Obama says time running out to avoid U.S. default

07/29/11) WASHINGTON (AP) - Partisan to the core, Congress groped uncertainly Friday for a way to avoid a government default threatened for early next week. "We are almost out of time," warned President Barack Obama as U.S. financial markets trembled.

At one end of the Capitol, Speaker John Boehner and House Republicans pushed toward a vote on veto-threatened legislation rewritten overnight to win the support of conservative holdouts. The conservatives wanted a balanced-budget amendment to the Constitution, and it was added to Boehner's bill.

At the same time, Democratic Senate Majority Leader Harry Reid worked on an alternative bill to cut spending by $2.2 trillion and raise the debt limit by $2.7 trillion. That would be enough to meet Obama's terms that it tide the Treasury over until 2013.

The final result - Obama and Reid pressed for compromise as the deadline drew near - was anything but certain.

Boehner's measure would provide a quick $900 billion increase in borrowing authority - essential for the U.S. to keep paying all its bills after next Tuesday - and $917 billion in spending cuts. After the bill's latest alteration, any future increases in the debt limit would be contingent on Congress approving the constitutional amendment and sending it to the states for ratification.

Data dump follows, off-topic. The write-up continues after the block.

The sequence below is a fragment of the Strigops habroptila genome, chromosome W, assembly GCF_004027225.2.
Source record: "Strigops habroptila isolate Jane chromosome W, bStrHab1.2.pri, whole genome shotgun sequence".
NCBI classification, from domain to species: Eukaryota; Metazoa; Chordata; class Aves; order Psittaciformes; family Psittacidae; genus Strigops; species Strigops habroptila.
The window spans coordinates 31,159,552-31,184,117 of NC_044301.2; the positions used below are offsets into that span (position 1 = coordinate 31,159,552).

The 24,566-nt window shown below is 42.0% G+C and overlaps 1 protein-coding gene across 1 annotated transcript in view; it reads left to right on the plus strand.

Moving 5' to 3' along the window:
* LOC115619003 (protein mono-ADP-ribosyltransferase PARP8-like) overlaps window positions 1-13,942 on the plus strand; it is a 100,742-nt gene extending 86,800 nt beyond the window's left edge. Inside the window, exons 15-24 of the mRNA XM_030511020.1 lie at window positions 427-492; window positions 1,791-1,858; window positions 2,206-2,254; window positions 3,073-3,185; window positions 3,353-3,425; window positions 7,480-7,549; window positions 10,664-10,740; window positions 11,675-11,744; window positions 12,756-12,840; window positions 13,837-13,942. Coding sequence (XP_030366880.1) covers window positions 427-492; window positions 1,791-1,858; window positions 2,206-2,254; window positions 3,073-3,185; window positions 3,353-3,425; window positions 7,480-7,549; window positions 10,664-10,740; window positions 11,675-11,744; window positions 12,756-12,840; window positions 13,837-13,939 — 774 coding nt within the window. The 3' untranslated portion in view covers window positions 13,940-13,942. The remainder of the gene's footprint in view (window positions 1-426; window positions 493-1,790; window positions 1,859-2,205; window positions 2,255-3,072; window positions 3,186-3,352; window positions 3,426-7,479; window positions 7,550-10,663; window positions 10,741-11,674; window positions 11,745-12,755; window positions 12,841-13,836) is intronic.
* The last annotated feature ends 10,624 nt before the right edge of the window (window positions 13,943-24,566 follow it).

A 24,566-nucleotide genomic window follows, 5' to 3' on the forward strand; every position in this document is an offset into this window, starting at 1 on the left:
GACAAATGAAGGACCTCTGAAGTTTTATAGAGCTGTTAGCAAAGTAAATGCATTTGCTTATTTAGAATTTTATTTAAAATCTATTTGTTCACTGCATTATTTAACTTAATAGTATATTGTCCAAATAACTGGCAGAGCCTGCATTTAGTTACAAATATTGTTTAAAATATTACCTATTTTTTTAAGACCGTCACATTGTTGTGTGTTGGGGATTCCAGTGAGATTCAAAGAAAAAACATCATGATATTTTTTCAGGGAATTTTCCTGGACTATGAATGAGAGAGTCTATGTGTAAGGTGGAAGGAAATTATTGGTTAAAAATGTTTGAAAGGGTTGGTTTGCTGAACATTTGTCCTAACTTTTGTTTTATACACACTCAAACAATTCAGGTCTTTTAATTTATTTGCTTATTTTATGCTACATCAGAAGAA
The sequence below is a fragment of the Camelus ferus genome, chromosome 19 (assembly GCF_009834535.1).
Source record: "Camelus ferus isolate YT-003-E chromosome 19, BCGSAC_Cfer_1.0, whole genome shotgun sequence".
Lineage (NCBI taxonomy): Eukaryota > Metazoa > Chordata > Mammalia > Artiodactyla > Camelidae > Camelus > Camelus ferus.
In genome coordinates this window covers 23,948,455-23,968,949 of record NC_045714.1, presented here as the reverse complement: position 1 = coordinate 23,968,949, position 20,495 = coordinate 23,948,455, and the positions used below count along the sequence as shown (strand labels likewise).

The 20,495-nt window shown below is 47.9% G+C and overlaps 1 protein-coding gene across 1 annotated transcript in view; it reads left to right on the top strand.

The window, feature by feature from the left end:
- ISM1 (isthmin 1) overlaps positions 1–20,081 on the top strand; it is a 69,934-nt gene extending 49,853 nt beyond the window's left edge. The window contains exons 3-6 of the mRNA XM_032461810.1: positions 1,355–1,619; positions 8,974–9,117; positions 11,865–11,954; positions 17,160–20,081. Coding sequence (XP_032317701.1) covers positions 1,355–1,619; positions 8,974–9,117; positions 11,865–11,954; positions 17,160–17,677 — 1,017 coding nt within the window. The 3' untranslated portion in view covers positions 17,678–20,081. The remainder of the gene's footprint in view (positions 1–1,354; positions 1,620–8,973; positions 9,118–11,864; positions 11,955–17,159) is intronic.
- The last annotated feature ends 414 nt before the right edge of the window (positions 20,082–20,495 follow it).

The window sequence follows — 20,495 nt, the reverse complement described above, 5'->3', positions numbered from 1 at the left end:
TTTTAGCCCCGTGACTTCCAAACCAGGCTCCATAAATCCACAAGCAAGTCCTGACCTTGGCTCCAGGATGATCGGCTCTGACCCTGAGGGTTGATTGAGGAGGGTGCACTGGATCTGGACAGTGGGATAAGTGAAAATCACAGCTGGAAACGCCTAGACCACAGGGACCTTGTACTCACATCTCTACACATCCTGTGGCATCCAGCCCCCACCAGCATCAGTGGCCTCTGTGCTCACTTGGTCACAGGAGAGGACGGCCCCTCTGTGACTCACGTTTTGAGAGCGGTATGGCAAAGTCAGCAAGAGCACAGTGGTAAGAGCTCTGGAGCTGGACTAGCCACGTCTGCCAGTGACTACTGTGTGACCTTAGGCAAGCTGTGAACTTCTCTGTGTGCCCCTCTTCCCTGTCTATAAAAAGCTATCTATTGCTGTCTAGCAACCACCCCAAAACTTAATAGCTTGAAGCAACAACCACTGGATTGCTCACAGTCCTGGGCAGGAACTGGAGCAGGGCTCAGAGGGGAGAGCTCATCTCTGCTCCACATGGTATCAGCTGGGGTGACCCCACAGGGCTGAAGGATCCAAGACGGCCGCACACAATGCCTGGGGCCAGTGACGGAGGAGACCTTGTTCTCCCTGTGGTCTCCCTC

The White House called the bill a non-starter. "'Amend the Constitution or default' is a highly dangerous game to play," said press secretary Jay Carney, and Democrats said they would scuttle it as soon as it arrived in the Senate.

Clock ticking toward debt deadline

Vote on US debt crisis postponed

Obama pushing for deal on raising debt ceilingDebt showdown continues in Washington

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